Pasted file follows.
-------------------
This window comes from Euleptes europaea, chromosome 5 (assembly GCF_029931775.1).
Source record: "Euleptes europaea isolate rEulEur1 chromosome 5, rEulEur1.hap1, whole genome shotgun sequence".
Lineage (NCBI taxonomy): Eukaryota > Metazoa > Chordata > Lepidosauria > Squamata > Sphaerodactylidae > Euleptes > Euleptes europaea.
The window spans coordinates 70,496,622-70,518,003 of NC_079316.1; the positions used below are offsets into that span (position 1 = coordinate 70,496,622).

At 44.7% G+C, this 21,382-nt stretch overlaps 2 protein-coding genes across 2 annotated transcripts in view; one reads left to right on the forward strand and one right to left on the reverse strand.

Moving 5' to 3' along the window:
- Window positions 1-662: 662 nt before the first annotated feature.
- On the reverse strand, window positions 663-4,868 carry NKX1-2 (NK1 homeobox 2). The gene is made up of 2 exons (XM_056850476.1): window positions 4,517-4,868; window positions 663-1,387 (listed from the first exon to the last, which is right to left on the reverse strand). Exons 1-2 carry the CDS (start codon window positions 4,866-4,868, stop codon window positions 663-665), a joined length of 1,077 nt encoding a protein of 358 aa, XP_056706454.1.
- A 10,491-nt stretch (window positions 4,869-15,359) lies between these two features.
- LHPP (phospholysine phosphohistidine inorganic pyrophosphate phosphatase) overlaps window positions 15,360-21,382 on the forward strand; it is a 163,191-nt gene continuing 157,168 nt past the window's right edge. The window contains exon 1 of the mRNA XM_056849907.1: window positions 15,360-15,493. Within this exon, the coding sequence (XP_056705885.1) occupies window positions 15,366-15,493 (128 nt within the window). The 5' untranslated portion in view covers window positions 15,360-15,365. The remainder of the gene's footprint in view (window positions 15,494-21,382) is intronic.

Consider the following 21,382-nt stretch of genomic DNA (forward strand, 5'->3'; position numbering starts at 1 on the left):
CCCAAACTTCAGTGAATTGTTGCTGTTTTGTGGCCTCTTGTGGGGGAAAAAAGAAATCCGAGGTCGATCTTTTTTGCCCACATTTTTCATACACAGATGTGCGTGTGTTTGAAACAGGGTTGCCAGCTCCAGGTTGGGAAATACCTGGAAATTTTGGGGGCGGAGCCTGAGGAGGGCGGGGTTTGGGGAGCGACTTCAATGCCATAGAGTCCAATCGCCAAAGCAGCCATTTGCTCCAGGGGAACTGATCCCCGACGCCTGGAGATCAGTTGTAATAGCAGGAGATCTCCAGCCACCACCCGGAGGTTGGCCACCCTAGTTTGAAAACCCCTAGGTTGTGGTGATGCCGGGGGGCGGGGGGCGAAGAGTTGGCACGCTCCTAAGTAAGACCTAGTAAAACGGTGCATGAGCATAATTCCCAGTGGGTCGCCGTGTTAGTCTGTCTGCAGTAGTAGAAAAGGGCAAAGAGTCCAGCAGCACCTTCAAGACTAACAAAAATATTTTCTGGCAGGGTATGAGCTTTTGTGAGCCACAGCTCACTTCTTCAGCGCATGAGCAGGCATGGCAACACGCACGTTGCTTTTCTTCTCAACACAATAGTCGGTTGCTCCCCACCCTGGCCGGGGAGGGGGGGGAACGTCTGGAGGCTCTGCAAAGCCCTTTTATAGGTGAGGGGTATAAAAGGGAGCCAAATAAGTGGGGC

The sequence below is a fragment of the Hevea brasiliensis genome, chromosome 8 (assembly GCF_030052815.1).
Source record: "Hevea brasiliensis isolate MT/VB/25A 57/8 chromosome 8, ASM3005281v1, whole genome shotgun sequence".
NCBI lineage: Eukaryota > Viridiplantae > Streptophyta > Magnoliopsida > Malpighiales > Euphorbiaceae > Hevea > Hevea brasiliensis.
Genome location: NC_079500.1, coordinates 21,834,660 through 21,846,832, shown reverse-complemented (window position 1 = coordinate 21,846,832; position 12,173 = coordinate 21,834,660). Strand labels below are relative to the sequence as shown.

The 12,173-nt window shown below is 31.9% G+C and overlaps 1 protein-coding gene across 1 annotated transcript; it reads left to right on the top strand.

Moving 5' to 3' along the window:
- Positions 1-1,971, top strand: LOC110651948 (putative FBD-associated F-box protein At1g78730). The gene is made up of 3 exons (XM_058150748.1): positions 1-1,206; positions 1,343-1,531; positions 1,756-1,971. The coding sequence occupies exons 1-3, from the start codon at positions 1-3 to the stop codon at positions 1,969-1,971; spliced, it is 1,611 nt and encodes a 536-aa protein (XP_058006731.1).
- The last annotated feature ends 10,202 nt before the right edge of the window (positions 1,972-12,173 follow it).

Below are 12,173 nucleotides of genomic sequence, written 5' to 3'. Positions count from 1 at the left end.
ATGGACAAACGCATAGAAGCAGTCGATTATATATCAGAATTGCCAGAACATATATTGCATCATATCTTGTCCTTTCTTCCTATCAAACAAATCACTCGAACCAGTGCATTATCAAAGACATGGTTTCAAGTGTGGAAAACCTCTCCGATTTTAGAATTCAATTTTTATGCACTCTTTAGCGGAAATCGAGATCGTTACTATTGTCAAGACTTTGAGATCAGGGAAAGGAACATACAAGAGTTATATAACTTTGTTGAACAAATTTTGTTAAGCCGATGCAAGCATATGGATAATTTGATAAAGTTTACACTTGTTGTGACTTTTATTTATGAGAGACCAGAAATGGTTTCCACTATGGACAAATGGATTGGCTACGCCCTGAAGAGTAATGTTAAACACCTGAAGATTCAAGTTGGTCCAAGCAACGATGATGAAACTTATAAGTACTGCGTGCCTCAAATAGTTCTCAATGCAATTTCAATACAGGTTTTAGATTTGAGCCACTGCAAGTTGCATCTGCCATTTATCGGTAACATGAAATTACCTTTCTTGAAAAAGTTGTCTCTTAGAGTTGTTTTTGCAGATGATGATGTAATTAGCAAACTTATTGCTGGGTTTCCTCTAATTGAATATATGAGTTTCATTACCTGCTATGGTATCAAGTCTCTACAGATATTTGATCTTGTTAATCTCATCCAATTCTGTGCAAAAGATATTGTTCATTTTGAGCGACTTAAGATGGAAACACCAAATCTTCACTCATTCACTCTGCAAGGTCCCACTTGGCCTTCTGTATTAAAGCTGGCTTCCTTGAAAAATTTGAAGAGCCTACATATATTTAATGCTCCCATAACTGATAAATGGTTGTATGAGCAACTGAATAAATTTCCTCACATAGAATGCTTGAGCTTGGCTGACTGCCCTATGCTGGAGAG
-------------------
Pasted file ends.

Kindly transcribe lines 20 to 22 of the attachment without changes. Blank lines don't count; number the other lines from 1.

- The last annotated feature ends 10,202 nt before the right edge of the window (positions 1,972-12,173 follow it).

Below are 12,173 nucleotides of genomic sequence, written 5' to 3'. Positions count from 1 at the left end.
ATGGACAAACGCATAGAAGCAGTCGATTATATATCAGAATTGCCAGAACATATATTGCATCATATCTTGTCCTTTCTTCCTATCAAACAAATCACTCGAACCAGTGCATTATCAAAGACATGGTTTCAAGTGTGGAAAACCTCTCCGATTTTAGAATTCAATTTTTATGCACTCTTTAGCGGAAATCGAGATCGTTACTATTGTCAAGACTTTGAGATCAGGGAAAGGAACATACAAGAGTTATATAACTTTGTTGAACAAATTTTGTTAAGCCGATGCAAGCATATGGATAATTTGATAAAGTTTACACTTGTTGTGACTTTTATTTATGAGAGACCAGAAATGGTTTCCACTATGGACAAATGGATTGGCTACGCCCTGAAGAGTAATGTTAAACACCTGAAGATTCAAGTTGGTCCAAGCAACGATGATGAAACTTATAAGTACTGCGTGCCTCAAATAGTTCTCAATGCAATTTCAATACAGGTTTTAGATTTGAGCCACTGCAAGTTGCATCTGCCATTTATCGGTAACATGAAATTACCTTTCTTGAAAAAGTTGTCTCTTAGAGTTGTTTTTGCAGATGATGATGTAATTAGCAAACTTATTGCTGGGTTTCCTCTAATTGAATATATGAGTTTCATTACCTGCTATGGTATCAAGTCTCTACAGATATTTGATCTTGTTAATCTCATCCAATTCTGTGCAAAAGATATTGTTCATTTTGAGCGACTTAAGATGGAAACACCAAATCTTCACTCATTCACTCTGCAAGGTCCCACTTGGCCTTCTGTATTAAAGCTGGCTTCCTTGAAAAATTTGAAGAGCCTACATATATTTAATGCTCCCATAACTGATAAATGGTTGTATGAGCAACTGAATAAATTTCCTCACATAGAATGCTTGAGCTTGGCTGACTGCCCTATGCTGGAGAG